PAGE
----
Why is this so? In some part, this happened because the old metaphysics had been an other‑grounded belief system; it was grounded hierarchically, from above, by traditional authorities, clerical and aristocratic, whose authority had deteriorated. In France, at any rate, the rejected "metaphysical" standpoints were grounded in institutions and social classes that had been defeated historically; their views, therefore, did not command the credit commonly given to powerful establishments.

To have "credit" is to be believed in advance of demonstration; without demonstration; or with only loose demonstration. Intellectuals and intellectual products have "credit" when they are associated with prestigious and powerful social forces, or are media‑sponsored. For example, professors from great universities are taken more seriously (and take themselves more seriously) than those who are not. Theorists associated with successful revolutions—for example, Lenin and Mao—are read more widely and more carefully than those whose revolutions failed. Who now reads Sukharno, Nkrumah or, alas, Allende?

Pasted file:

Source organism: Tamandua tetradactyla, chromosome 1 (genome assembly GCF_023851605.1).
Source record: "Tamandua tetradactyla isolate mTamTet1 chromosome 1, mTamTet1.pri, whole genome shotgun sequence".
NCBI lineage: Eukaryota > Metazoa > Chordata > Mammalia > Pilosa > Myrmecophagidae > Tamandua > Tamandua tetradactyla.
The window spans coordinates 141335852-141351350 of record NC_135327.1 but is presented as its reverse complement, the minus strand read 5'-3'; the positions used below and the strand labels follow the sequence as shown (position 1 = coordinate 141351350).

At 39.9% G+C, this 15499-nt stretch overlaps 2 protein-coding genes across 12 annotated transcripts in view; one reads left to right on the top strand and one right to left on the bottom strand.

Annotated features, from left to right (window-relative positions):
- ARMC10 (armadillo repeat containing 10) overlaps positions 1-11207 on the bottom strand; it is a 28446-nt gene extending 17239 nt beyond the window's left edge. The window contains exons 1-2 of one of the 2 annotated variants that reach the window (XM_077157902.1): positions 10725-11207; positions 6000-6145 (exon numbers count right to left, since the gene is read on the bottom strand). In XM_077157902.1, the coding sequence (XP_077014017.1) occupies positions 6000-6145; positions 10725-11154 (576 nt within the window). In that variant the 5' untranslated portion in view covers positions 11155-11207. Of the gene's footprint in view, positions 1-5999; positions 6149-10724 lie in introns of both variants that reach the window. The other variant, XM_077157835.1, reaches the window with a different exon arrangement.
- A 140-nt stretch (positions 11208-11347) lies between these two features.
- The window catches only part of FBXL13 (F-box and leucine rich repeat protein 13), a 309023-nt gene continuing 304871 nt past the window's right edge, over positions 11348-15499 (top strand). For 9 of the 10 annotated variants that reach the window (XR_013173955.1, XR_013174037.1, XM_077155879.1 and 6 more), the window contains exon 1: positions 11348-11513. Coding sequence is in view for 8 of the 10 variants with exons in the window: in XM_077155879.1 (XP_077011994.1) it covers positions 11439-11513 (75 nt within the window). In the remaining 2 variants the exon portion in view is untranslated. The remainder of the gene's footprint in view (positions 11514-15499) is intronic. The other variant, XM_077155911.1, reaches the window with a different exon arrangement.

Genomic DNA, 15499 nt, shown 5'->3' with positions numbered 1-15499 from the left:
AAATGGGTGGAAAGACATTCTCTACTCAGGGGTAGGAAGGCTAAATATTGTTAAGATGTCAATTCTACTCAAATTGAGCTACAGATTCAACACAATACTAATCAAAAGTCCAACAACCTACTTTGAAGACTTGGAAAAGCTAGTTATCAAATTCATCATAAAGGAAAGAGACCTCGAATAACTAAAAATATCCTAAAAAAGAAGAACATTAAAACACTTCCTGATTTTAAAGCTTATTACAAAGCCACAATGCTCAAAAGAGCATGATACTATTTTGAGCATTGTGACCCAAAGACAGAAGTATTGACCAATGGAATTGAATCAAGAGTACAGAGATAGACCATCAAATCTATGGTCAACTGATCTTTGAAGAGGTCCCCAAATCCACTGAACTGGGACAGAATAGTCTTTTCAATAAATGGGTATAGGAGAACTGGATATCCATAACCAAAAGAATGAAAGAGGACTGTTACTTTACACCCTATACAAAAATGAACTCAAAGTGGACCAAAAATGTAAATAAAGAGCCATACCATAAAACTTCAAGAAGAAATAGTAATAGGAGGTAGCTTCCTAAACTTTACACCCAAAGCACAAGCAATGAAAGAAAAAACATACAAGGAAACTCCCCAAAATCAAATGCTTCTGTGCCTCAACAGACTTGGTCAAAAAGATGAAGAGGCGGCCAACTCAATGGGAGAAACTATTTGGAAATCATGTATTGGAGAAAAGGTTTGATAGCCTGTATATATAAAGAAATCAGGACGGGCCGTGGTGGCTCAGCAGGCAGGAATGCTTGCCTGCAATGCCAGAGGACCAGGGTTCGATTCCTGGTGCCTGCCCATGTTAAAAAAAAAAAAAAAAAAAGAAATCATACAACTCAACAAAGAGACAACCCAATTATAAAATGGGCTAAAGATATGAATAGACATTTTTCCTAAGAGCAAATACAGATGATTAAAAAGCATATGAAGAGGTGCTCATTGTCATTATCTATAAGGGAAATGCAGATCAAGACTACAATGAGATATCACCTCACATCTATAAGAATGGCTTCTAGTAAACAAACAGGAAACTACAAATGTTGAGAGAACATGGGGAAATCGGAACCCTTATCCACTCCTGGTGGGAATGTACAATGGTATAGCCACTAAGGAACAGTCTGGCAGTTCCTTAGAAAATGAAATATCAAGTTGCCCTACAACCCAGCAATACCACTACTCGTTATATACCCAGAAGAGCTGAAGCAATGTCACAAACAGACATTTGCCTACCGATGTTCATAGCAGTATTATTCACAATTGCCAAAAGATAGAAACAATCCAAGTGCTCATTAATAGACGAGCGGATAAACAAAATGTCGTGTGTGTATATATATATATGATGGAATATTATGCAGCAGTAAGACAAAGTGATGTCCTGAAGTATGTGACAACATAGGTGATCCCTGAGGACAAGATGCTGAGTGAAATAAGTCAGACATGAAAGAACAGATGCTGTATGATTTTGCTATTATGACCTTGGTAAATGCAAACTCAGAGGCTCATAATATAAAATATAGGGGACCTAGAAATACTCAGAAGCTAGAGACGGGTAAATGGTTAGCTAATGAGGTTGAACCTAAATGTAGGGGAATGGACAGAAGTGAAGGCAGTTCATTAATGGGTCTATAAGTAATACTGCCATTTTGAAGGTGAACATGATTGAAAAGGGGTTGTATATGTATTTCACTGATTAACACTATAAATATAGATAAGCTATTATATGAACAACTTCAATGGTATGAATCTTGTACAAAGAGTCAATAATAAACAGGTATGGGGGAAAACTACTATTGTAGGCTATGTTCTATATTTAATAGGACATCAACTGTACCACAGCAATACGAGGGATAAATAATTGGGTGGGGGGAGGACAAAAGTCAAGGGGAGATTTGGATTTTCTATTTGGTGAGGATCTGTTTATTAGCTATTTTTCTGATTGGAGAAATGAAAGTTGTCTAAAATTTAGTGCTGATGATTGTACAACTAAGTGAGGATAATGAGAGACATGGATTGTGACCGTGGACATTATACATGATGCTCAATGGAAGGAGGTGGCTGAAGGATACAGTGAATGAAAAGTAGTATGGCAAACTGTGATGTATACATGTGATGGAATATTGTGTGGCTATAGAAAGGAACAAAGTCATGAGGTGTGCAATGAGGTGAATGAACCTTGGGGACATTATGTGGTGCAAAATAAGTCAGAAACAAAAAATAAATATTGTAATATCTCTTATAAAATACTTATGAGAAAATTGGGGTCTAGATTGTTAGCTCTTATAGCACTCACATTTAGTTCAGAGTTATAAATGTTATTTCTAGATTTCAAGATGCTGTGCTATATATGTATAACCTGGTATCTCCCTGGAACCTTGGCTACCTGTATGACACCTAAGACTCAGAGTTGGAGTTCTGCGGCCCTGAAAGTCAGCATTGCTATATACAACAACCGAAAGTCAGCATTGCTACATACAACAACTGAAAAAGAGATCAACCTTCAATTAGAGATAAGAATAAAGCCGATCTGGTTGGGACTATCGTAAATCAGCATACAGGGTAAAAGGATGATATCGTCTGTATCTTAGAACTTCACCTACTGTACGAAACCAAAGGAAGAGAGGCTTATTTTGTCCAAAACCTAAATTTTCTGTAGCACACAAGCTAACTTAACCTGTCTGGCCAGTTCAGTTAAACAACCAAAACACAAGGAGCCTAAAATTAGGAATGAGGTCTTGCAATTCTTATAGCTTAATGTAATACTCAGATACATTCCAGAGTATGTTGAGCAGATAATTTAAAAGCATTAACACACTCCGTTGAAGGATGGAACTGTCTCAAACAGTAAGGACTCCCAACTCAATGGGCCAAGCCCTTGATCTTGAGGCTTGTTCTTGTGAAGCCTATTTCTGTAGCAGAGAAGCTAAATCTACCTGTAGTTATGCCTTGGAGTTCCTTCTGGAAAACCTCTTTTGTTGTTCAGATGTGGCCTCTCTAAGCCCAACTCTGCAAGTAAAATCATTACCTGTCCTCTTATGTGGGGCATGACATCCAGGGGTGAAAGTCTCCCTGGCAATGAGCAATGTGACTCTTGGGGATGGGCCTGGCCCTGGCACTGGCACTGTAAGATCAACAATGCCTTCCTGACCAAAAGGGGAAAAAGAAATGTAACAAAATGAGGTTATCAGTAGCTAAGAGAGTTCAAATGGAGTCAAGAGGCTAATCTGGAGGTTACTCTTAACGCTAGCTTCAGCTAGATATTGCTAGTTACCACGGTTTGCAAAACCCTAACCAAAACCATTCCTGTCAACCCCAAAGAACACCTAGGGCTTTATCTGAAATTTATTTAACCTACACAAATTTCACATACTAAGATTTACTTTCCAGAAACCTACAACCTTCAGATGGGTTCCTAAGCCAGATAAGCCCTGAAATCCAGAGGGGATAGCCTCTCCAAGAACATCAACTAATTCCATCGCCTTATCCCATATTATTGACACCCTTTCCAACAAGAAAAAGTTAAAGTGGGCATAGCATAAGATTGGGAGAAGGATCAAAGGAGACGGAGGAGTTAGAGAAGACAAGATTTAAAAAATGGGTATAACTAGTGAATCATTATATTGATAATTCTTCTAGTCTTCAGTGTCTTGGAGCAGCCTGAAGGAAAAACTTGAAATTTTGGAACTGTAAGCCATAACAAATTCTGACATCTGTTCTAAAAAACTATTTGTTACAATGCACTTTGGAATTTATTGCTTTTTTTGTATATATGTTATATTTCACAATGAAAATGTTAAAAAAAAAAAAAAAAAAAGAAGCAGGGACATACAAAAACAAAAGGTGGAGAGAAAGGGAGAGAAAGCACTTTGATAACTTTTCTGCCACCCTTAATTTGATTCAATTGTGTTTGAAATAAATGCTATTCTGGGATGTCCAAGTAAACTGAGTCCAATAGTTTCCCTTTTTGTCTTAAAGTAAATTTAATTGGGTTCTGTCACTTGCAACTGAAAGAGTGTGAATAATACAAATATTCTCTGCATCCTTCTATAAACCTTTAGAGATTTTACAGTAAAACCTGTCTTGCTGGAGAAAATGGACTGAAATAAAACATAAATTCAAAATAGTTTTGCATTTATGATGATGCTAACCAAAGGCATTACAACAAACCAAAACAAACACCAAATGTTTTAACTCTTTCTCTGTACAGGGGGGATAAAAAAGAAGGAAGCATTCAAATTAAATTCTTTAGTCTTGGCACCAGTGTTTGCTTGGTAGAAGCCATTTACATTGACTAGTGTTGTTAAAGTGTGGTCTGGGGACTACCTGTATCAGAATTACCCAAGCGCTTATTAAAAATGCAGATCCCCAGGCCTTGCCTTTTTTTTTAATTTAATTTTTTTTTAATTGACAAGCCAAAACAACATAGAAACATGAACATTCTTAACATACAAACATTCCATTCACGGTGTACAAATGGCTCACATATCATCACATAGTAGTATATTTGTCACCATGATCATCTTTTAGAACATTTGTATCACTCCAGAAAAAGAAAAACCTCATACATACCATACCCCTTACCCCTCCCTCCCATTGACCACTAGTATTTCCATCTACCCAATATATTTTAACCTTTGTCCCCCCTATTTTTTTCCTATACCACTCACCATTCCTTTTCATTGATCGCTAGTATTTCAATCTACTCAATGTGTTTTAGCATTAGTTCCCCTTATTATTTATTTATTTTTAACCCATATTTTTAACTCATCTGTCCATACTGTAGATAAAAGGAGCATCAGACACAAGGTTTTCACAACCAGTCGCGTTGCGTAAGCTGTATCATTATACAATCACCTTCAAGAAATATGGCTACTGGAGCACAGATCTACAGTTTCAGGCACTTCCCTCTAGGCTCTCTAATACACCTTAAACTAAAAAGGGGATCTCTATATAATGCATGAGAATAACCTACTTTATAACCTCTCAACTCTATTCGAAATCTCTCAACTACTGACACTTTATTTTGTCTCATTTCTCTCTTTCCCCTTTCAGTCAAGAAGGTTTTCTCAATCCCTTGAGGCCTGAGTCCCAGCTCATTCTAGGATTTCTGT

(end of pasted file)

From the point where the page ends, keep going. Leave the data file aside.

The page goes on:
I am not saying that "might makes right." I am saying that viewpoints grounded in powerful social forces are taken more seriously than they might otherwise. In short, they are credited. Metaphysics and religion in France were associated, after 1789, with the past and with the defeated. They had entailed a reliance upon authorities whose authority had been undermined. Science was associated with the forces that had defeated them; with industry, with the new professions, with the future. That is why Comte never had to justify his rejection of metaphysics and epistemology, for they had already been defeated historically.